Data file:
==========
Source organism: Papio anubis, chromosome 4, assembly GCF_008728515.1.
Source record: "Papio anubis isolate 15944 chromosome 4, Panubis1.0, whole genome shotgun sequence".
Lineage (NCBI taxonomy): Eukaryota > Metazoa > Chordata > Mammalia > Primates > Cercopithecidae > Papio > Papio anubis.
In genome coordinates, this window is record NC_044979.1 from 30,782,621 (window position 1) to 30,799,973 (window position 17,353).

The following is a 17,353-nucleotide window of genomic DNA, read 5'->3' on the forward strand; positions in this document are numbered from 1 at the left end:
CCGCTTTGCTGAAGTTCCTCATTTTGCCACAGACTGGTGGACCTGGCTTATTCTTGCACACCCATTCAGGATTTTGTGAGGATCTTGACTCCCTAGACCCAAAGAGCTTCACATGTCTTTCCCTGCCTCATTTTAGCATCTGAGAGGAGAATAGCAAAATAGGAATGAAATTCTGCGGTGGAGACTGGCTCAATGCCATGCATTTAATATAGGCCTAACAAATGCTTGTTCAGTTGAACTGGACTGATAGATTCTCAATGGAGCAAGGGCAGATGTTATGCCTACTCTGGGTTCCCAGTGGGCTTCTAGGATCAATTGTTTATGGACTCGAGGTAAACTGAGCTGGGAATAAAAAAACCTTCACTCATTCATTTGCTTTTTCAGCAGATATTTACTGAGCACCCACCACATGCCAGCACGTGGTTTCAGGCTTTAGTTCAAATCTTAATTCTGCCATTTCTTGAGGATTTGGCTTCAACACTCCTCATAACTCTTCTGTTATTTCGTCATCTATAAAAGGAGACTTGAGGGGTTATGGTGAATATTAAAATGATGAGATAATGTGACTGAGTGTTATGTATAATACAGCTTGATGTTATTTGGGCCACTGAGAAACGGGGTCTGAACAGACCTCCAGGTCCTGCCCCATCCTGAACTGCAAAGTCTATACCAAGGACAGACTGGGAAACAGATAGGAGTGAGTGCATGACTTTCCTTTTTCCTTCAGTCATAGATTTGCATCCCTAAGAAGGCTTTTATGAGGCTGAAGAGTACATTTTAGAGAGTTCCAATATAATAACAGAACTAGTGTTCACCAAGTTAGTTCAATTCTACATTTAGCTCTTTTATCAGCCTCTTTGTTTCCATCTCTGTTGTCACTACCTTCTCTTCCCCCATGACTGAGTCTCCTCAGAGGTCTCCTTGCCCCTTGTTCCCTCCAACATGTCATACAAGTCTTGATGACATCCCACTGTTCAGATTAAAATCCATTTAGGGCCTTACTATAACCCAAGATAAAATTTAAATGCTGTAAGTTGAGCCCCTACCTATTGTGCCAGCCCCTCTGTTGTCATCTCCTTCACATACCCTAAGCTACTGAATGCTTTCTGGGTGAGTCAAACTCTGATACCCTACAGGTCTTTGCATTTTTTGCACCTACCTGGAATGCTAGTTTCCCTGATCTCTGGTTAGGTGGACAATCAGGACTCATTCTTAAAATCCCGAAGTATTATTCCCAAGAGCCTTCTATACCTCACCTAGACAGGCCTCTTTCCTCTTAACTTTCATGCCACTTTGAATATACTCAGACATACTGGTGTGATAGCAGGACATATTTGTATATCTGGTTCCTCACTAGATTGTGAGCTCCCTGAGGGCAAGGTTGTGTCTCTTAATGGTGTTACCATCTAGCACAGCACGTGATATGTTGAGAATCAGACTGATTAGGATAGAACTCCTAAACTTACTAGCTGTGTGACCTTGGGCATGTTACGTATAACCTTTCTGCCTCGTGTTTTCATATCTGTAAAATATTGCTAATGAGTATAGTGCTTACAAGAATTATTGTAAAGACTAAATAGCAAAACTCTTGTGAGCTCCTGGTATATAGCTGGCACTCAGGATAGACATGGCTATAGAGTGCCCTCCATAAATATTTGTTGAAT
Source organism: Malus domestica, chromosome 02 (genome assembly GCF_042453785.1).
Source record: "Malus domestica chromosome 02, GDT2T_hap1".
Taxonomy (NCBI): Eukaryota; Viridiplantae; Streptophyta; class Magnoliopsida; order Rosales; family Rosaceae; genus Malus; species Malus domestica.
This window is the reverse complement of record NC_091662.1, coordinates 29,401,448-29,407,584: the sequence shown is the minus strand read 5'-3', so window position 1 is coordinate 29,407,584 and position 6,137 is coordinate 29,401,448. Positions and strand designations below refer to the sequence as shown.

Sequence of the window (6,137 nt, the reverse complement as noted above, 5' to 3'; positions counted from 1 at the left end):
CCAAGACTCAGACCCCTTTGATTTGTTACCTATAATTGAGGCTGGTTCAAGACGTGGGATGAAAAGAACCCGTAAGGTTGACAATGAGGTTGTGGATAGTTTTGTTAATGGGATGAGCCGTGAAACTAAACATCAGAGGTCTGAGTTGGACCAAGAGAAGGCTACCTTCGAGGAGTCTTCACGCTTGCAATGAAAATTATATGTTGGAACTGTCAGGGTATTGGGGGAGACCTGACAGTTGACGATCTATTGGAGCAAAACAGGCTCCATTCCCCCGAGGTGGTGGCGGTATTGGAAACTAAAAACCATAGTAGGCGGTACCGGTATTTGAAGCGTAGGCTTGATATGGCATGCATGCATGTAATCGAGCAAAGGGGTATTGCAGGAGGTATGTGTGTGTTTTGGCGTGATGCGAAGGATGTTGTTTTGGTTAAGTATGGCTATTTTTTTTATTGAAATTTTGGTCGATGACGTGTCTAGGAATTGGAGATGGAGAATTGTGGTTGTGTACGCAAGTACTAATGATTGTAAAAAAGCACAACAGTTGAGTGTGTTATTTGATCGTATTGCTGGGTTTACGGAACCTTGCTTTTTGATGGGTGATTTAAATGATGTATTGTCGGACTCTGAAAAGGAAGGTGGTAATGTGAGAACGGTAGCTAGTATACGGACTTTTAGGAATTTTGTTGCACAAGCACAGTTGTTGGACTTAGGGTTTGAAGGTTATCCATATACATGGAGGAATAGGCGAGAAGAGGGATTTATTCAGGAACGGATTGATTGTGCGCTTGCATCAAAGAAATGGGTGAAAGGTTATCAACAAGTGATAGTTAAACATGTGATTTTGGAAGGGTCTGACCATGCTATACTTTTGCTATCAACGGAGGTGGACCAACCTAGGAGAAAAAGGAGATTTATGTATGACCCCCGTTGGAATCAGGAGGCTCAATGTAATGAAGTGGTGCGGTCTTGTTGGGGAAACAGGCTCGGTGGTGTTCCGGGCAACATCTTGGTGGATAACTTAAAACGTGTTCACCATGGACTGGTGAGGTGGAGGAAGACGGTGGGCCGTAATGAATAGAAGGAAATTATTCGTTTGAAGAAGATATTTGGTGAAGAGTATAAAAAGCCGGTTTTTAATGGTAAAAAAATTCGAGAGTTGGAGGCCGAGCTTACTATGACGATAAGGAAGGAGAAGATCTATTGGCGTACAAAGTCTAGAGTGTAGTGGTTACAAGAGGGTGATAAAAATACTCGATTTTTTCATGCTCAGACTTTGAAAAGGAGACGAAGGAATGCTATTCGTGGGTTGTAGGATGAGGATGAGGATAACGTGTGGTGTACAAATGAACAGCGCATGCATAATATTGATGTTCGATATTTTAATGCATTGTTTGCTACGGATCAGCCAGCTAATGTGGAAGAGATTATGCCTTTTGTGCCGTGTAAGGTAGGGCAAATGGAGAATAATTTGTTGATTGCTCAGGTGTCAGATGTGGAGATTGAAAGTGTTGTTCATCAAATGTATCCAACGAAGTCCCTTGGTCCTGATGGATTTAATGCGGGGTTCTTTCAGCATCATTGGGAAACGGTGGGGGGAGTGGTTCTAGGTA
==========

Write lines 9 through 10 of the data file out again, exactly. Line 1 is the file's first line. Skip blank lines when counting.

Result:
Taxonomy (NCBI): Eukaryota; Viridiplantae; Streptophyta; class Magnoliopsida; order Rosales; family Rosaceae; genus Malus; species Malus domestica.
This window is the reverse complement of record NC_091662.1, coordinates 29,401,448-29,407,584: the sequence shown is the minus strand read 5'-3', so window position 1 is coordinate 29,407,584 and position 6,137 is coordinate 29,401,448. Positions and strand designations below refer to the sequence as shown.